Sash: Well yes, that was the very beginning of The Deltahorse… But during that time I finally decided to get in touch with Dana on Facebook. It actually took him 3 weeks to recognize my request and I was so close from saying “Ok, that’s just the polite way of saying fuck off”, but in fact he was just on tour so the message hadn’t slipped through. So after he finally did get back to me, it was just like ok, let’s go, let’s work… and it was easy.
And then Vadim… Vadim was actually the first person I asked after T.J’s departure. He was one of the very first artists I discovered on Soundcloud and I just instantly fell in love with his sound and expression, I could hear the heart and soul in what he was doing. It was just different to what other guys are doing you know. So having already asked Dana to be involved, it was quite natural for me to ask Vadim… I was just like “Hey I have this project going on and we have a sound, do you want to join” and he just said “ohhhh yeah”.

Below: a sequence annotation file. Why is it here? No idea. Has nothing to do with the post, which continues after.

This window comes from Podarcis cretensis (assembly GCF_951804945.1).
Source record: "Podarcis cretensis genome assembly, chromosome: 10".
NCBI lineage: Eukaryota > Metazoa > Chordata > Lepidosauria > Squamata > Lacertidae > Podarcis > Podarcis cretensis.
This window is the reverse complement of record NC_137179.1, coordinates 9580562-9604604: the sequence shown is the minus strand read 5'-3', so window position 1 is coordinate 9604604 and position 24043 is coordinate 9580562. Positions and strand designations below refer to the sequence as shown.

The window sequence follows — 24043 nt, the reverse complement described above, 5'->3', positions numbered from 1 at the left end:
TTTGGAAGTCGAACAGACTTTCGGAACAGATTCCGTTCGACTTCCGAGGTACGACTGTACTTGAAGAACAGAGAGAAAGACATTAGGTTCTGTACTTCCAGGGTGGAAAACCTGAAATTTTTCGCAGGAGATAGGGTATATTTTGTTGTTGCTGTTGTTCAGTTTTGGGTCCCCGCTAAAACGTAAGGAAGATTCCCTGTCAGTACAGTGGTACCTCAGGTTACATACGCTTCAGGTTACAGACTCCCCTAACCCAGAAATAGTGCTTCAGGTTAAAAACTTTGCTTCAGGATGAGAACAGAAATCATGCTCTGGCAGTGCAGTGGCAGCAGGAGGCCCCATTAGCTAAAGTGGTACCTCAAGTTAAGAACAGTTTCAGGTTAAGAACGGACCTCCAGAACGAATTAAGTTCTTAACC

Vadim: Haha yeah pretty much!
Sash: So here we are now, making you wonder how it all works…
Metratone: So you’ve essentially put this band together entirely with people you have just genuinely been a fan of?
Sash: Well yeah, I’ve been a huge fan of Dana’s sound for a long time and even though we had never been in touch I felt connected to this type of sound… and the thing is, it matches perfectly with what I write you know. The riffs he plays and the soundscapes that he creates.
Maybe it was because I got so immersed in this sound it was easy for me to create something with him, I don’t know? It has never really been planned… No one ever sat down and wrote a plan saying ‘ok, it’s going to work like this’, it all just happened very naturally because there is this real kind of connection between us that seems to work like energy, just waves you know?